Kassie shook her head.

“What?” Miles’ voice cracked through the air, Annie recognizing the tone from last year. Miles had a term, a combination of disgust and confusion, he called it confustion. His voice was filled with confustion as he spoke to Kassie. “So why are you here, darling? Looking for a date?”

Annie stepped forward. “Miles — ”

He swept his arms open. “I’m available, you know.”

Coach Dan stepped forward, but Kassie replied before her coach could speak. She said he couldn’t find what it was he was looking for, not here.

Every member of the Bark Bay High School fencing team turned to Kassie, their eyes filled with questions.

“Really now?” Miles’ confustion grew along with his volume. “And what is it, exactly, that I’m looking for?”

The person you used to be, Kassie replied.

Time seemed to stop in the cafeteria, as the gray metal of Miles’ fencing mask peered into Kassie. The sound of footsteps in the hall could be heard.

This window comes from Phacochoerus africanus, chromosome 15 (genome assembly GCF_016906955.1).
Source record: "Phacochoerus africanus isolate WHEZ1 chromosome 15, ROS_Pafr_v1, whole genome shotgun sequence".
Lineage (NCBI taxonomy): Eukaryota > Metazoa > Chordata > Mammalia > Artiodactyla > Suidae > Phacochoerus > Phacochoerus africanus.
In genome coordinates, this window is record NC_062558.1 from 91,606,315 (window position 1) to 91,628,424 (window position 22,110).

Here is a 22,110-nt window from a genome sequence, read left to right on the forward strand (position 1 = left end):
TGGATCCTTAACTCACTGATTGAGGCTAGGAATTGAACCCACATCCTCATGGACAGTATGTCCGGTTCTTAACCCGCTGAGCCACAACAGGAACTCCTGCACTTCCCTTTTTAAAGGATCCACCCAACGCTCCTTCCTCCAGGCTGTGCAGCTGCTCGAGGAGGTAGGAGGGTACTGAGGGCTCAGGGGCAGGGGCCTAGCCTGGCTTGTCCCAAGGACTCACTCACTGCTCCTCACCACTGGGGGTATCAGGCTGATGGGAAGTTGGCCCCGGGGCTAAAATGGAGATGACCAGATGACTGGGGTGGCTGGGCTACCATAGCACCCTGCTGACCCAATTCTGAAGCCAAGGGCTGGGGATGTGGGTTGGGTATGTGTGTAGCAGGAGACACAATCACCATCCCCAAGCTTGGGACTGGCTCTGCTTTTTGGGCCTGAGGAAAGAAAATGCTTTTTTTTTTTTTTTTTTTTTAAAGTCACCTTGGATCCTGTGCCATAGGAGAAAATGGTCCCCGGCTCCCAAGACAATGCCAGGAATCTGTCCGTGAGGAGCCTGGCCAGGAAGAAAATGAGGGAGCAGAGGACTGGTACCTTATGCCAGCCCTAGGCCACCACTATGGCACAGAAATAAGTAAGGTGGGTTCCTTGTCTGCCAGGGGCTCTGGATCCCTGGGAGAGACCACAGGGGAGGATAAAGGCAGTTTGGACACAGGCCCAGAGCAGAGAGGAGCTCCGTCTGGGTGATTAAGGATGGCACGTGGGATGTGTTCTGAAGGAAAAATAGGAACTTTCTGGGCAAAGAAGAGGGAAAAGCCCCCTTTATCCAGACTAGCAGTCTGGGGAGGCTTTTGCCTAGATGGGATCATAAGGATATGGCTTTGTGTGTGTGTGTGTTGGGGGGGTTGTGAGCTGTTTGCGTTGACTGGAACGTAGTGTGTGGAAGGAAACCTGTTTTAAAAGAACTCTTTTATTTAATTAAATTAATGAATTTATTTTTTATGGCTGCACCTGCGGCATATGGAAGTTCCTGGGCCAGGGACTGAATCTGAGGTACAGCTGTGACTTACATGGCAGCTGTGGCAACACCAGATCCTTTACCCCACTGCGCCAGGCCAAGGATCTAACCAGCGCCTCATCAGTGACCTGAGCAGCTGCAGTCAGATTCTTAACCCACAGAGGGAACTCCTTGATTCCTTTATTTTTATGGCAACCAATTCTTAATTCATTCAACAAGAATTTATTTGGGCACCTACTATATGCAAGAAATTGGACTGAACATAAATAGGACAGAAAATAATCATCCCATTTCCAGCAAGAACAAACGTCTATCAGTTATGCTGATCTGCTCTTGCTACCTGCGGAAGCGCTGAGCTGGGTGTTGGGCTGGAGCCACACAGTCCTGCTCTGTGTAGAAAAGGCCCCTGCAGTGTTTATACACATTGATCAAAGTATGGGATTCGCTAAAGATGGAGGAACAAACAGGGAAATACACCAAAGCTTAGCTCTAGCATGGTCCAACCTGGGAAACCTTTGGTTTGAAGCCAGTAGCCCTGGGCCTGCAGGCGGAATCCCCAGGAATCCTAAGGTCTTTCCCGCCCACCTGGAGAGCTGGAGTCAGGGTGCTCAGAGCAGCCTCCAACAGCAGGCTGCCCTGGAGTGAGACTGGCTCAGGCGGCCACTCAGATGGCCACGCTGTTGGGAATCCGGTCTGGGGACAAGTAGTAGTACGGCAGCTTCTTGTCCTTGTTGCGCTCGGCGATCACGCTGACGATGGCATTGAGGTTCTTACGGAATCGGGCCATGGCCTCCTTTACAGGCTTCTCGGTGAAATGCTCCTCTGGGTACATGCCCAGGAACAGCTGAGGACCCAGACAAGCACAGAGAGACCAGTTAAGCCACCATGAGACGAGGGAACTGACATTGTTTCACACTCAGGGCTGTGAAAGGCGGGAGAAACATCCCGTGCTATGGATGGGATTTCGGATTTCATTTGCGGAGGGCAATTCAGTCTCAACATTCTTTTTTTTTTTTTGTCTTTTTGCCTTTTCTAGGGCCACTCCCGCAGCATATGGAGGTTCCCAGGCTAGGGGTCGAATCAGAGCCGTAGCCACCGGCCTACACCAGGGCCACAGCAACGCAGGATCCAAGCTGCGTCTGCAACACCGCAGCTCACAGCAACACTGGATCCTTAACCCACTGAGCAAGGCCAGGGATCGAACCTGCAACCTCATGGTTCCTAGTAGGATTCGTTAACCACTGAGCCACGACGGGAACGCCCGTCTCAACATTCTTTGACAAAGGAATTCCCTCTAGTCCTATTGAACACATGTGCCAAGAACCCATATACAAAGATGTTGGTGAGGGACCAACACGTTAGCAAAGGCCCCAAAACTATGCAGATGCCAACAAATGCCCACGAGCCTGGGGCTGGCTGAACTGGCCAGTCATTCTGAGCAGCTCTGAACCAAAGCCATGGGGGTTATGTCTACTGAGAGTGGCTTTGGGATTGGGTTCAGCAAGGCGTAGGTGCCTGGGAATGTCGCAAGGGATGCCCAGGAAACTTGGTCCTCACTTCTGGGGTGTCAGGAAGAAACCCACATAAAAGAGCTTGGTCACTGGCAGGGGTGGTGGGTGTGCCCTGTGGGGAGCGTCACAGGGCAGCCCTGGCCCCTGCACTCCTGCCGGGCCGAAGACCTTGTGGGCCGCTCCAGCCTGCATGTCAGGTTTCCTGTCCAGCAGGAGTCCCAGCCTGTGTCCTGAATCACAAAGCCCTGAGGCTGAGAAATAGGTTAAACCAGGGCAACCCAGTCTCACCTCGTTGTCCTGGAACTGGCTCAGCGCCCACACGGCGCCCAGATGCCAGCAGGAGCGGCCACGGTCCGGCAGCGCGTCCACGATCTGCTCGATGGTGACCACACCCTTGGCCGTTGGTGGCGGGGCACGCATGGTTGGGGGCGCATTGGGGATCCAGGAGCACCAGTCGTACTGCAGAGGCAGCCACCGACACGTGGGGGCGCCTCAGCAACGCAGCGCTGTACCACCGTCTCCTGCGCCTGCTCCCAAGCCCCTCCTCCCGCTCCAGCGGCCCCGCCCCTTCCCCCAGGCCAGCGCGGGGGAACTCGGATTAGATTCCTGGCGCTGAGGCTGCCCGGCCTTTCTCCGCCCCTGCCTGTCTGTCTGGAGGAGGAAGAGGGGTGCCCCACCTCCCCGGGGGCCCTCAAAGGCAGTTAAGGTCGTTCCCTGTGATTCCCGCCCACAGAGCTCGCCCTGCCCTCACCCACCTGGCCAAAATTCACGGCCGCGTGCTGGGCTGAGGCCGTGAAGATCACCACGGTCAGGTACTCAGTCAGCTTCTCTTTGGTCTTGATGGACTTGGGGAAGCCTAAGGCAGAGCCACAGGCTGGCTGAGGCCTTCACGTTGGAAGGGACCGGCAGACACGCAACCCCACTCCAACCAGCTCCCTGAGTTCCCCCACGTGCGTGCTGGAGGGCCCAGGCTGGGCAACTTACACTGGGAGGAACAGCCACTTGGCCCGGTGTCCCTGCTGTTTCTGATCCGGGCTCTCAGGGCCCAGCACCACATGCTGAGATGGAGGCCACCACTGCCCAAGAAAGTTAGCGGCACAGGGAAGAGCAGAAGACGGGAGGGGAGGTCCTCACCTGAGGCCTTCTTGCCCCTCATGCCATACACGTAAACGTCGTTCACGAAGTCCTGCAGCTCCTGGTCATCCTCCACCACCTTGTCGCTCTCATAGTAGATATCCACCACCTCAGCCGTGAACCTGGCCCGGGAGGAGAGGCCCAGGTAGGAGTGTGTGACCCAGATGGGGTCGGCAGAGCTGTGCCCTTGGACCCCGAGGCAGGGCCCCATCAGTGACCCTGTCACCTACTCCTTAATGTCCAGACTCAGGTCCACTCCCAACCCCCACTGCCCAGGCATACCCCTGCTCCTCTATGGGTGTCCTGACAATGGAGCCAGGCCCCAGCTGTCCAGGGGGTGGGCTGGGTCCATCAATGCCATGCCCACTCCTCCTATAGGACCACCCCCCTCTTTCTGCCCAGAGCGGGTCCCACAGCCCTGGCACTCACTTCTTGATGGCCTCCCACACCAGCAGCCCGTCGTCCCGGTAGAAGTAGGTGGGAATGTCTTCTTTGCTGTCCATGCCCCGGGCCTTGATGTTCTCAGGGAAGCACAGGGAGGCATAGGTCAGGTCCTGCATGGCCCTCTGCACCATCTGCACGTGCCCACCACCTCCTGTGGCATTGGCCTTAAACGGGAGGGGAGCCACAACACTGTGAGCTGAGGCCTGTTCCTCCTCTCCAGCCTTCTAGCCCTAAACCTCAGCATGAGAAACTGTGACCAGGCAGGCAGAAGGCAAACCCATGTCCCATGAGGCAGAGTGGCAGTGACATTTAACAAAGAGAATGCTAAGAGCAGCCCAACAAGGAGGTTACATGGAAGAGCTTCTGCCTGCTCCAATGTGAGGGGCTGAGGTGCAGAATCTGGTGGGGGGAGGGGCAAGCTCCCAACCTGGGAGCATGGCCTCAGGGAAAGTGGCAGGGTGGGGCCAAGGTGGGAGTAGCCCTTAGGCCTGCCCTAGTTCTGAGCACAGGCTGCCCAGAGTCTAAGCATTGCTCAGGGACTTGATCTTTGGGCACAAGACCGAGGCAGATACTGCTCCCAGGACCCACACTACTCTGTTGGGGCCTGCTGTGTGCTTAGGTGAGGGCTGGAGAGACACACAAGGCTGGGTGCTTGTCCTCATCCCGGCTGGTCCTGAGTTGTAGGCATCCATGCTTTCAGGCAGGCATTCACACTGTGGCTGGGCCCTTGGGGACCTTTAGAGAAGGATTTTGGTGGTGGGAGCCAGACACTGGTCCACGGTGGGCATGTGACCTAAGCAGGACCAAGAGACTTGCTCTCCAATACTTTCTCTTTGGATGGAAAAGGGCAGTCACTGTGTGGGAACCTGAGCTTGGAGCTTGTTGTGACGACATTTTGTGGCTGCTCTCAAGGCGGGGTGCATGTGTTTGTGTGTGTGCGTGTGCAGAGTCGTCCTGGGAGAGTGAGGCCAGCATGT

Miles crouched down into en garde position. He waved Kassie forward. “Let’s just do this, OK?”

“Hold on, my friend.” Coach Dan stepped between Kassie and Miles.

Return of Miles 1M

“I wouldn’t brag about your conditioning, pal.” Double-J had removed his mask, stepped forward from the line to face Miles. “You’re sucking some serious wind.”

Miles closed his mouth, which had been opened like a bellows. He inhaled deeply through his nose, then let out an appreciative sigh. “That’s better.” He turned to Butch. “I didn’t intend to slight you, I was just making an observation. I’m sorry if you got offended.” He slipped his fencing mask over his head, pointed his foil at Butch, nodded at him to advance.

Butch advanced a step, the tip of his right foot stubbing against the tiled floor, sending him forward awkwardly. Miles watched him, silent, still. Butch regained his footing, crouched down into en garde position (Annie noting quietly that his feet, arms, torso, all were out of position), sighed heavily as he faced Miles. Who had not moved throughout Butch’s stumbling.

The end came quickly, Butch lunging awakwardly only to be parried deftly, Miles’ riposte landing swiftly. Miles turned to the next person in line, ignoring Butch as if he were a fly he had just shooshed away from his meal.